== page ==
LACEY – Board of Education members are sharpening their pencils and getting ready to crunch numbers for this year’s budget presentation.
Board member Edward Scanlon heads the board’s financial committee that will be working on the budget along with the school district’s financial department. Scanlon had previously recommended to the board that it hold a series of public budget workshops similar to those held by the Township Committee, that would show transparency in how the budget was being prepared.
Scanlon said the regular annual audit of the school system “was submitted with the conclusion that our financial statements are free of error. There were no negative findings and our district is in a strong financial position.”
“Our books are in very good shape and I’d like to thank our business administrator (Patrick S. DeGeorge) and his department for keeping it that way,” Scanlon said.
In regards to the anticipated loss of state aid to the district, he added “it is estimated that we will be down $1.6 million more. Right now, department heads throughout the district are in the second round of budget meetings to put together a budget and keeping in mind that we do have less revenue coming in, in the form of assistance from the state,” Scanlon said.
“We are anticipating increases in health coverage as well as property and casualty insurances. It is not all grim but we are aware that we do have to be very careful,” he added.
Board Vice President Harold “Skip” Peters said he also attended a recent finance committee meeting with Scanlon. The facilities committee, which oversees the buildings, was also discussed as part of that session. “We consolidated the facilities committee back with finance.”
“We discussed the new alarm system throughout the district. We talked about a public address system and new doors and security throughout the schools,” Peters added.
DeGeorge said that one of the responsibilities of that committee “is to build a plan for the future so we talked about the five-year plan and what projects we would like to undertake over that five-year period. We are in the process of prioritizing them and assigning a dollar amount to them. We are discussing the future inflow of how to handle our reserve funds.”
Scanlon said “we will be having workshop sessions before the first reading of the budget and the first presentation to the public which will be in the middle of March. Sometime during the end of February or early part of March the entire Board will meet.”
“It will be presented to the public. It is not for public input though. It is for the public to observe our working together to put together the preliminary budget. Between the first presentation of the budget and the adoption of the budget we will have additional workshop sessions to allow the Board to express concerns and to have input and to discuss what is being presented,” Scanlon added.
Scanlon said, “in May, the public will have their opportunity to express their thoughts and concerns at the final meeting where we do the final presentation for the budget.”
Peters also discussed a policy committee meeting he attended that involved how policy decisions were arrived at and the acronyms that come with each policy.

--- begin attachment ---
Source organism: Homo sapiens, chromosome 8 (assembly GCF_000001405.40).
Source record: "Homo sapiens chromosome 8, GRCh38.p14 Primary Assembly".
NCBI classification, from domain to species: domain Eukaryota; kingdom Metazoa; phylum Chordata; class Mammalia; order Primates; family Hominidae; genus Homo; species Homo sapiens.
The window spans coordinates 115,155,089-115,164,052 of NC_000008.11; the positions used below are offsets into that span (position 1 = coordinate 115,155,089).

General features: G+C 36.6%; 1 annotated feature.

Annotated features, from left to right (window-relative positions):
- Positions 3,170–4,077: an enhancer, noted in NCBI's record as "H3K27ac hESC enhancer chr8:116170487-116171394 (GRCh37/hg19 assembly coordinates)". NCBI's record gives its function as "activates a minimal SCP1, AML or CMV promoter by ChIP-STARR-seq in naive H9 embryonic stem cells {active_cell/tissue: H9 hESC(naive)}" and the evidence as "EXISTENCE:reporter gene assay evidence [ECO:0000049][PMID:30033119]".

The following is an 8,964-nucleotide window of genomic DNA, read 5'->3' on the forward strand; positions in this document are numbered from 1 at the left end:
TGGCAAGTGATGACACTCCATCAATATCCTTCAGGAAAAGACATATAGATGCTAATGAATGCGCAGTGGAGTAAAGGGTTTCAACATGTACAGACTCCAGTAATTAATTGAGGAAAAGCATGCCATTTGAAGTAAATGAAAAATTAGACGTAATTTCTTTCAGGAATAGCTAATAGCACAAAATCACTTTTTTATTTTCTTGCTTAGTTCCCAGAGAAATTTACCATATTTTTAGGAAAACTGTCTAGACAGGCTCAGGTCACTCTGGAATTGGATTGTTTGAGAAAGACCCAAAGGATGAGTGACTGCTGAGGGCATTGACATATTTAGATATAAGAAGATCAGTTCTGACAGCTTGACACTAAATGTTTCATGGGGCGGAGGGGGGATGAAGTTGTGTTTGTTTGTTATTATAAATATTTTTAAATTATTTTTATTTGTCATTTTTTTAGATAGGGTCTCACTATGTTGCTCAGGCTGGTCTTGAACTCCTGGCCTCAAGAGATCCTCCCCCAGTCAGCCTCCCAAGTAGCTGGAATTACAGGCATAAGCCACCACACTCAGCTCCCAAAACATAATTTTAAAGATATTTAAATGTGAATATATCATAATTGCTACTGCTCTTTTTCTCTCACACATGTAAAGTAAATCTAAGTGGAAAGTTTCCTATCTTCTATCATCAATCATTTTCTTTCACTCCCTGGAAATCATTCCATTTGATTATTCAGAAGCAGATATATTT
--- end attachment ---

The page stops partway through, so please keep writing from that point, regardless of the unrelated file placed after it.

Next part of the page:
Topics included “whether it is a regulation or whether it is mandated. We talked about some bylaws, how they apply to our district,” Peters said.
That meeting included fellow Board member Regina Discenza, new Board member Kim Klaus and Superintendent Vanessa Clark. Peters said Clark explained “when a policy comes in, she would forward that to the department it goes to. So, if it is something going to finance, she will forward that to the Finance Department. If it is something involving athletics that will be sent to the athletic department. We talked about how a policy is what, a regulation is how and we also discussed emergency crisis situations.”
Board member Linda Downing spoke about a recent Curriculum Committee meeting. “The first thing we talked about was the NJQSAC and the district preparing for the QSAC process. It stands for New Jersey Quality Single Accountability Continuum.”
Downing said that in December, the governor signed into law a bill that gave certain districts the ability to postpone the NJQSAC review providing administrative relief for school districts and postponing the review until the 2023-24 school year.
“If a school was scored as high performing in the most recent review, they could take advantage of this postponement. Lacey was acknowledged as a high performing district in their last review so we are going to postpone our QSAC until 2023. We will take advantage of that law,” Downing said.
Also discussed was the purchase of scoring tables for high school telecommunication classes. “These tables will be used to support audio visual equipment during school events therefore expanding live broadcast capabilities,” Downing added.
Discenza said, “I’d like to offer my apologies in advance to the high school class of 2021. We don’t know what this year will hold. All we can do is continue to hope for normal and thank all the parents and staff as we continue to juggle the navigation of remote and in person learning. The district is continuing to follow all the recommendations of the Ocean County Health Department.”